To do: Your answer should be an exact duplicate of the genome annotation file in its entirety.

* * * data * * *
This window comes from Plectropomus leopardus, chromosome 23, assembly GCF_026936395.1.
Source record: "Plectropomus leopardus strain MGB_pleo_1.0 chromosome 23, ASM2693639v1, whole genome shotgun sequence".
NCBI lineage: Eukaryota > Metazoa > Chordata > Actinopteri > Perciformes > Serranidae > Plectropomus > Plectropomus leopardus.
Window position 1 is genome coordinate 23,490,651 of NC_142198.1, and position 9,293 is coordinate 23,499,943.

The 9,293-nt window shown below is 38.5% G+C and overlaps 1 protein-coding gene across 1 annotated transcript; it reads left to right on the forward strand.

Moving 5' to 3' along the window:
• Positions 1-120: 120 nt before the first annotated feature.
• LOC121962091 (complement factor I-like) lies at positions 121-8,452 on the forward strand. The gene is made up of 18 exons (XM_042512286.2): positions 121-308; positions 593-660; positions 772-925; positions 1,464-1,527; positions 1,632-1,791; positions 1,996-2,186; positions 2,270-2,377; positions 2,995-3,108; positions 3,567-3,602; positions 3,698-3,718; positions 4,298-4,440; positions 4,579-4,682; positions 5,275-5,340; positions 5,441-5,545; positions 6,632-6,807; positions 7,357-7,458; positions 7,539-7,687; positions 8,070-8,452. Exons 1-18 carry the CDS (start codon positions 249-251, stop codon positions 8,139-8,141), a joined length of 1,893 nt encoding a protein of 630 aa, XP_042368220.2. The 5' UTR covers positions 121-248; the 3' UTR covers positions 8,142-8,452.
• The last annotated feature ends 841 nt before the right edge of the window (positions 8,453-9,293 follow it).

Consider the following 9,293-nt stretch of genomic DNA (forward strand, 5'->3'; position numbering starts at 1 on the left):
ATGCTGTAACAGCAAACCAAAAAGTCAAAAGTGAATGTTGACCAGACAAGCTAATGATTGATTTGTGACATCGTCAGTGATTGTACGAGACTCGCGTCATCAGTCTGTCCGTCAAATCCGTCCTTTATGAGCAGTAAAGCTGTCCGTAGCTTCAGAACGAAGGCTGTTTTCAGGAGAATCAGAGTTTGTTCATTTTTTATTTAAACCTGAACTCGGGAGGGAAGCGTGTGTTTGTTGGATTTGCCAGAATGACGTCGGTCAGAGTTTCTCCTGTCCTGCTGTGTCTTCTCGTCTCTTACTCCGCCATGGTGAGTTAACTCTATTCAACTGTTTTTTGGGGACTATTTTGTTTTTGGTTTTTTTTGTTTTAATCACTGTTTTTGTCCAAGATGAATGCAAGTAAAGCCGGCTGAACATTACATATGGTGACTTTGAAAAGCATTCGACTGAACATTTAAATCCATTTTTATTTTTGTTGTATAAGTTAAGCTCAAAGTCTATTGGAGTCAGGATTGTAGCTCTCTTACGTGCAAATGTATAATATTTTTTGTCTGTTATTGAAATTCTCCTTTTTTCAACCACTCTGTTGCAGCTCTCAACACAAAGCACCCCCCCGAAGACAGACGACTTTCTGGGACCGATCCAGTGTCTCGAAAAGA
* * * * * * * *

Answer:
This window comes from Plectropomus leopardus, chromosome 23, assembly GCF_026936395.1.
Source record: "Plectropomus leopardus strain MGB_pleo_1.0 chromosome 23, ASM2693639v1, whole genome shotgun sequence".
NCBI lineage: Eukaryota > Metazoa > Chordata > Actinopteri > Perciformes > Serranidae > Plectropomus > Plectropomus leopardus.
Window position 1 is genome coordinate 23,490,651 of NC_142198.1, and position 9,293 is coordinate 23,499,943.

The 9,293-nt window shown below is 38.5% G+C and overlaps 1 protein-coding gene across 1 annotated transcript; it reads left to right on the forward strand.

Moving 5' to 3' along the window:
• Positions 1-120: 120 nt before the first annotated feature.
• LOC121962091 (complement factor I-like) lies at positions 121-8,452 on the forward strand. The gene is made up of 18 exons (XM_042512286.2): positions 121-308; positions 593-660; positions 772-925; positions 1,464-1,527; positions 1,632-1,791; positions 1,996-2,186; positions 2,270-2,377; positions 2,995-3,108; positions 3,567-3,602; positions 3,698-3,718; positions 4,298-4,440; positions 4,579-4,682; positions 5,275-5,340; positions 5,441-5,545; positions 6,632-6,807; positions 7,357-7,458; positions 7,539-7,687; positions 8,070-8,452. Exons 1-18 carry the CDS (start codon positions 249-251, stop codon positions 8,139-8,141), a joined length of 1,893 nt encoding a protein of 630 aa, XP_042368220.2. The 5' UTR covers positions 121-248; the 3' UTR covers positions 8,142-8,452.
• The last annotated feature ends 841 nt before the right edge of the window (positions 8,453-9,293 follow it).

Consider the following 9,293-nt stretch of genomic DNA (forward strand, 5'->3'; position numbering starts at 1 on the left):
ATGCTGTAACAGCAAACCAAAAAGTCAAAAGTGAATGTTGACCAGACAAGCTAATGATTGATTTGTGACATCGTCAGTGATTGTACGAGACTCGCGTCATCAGTCTGTCCGTCAAATCCGTCCTTTATGAGCAGTAAAGCTGTCCGTAGCTTCAGAACGAAGGCTGTTTTCAGGAGAATCAGAGTTTGTTCATTTTTTATTTAAACCTGAACTCGGGAGGGAAGCGTGTGTTTGTTGGATTTGCCAGAATGACGTCGGTCAGAGTTTCTCCTGTCCTGCTGTGTCTTCTCGTCTCTTACTCCGCCATGGTGAGTTAACTCTATTCAACTGTTTTTTGGGGACTATTTTGTTTTTGGTTTTTTTTGTTTTAATCACTGTTTTTGTCCAAGATGAATGCAAGTAAAGCCGGCTGAACATTACATATGGTGACTTTGAAAAGCATTCGACTGAACATTTAAATCCATTTTTATTTTTGTTGTATAAGTTAAGCTCAAAGTCTATTGGAGTCAGGATTGTAGCTCTCTTACGTGCAAATGTATAATATTTTTTGTCTGTTATTGAAATTCTCCTTTTTTCAACCACTCTGTTGCAGCTCTCAACACAAAGCACCCCCCCGAAGACAGACGACTTTCTGGGACCGATCCAGTGTCTCGAAAAGA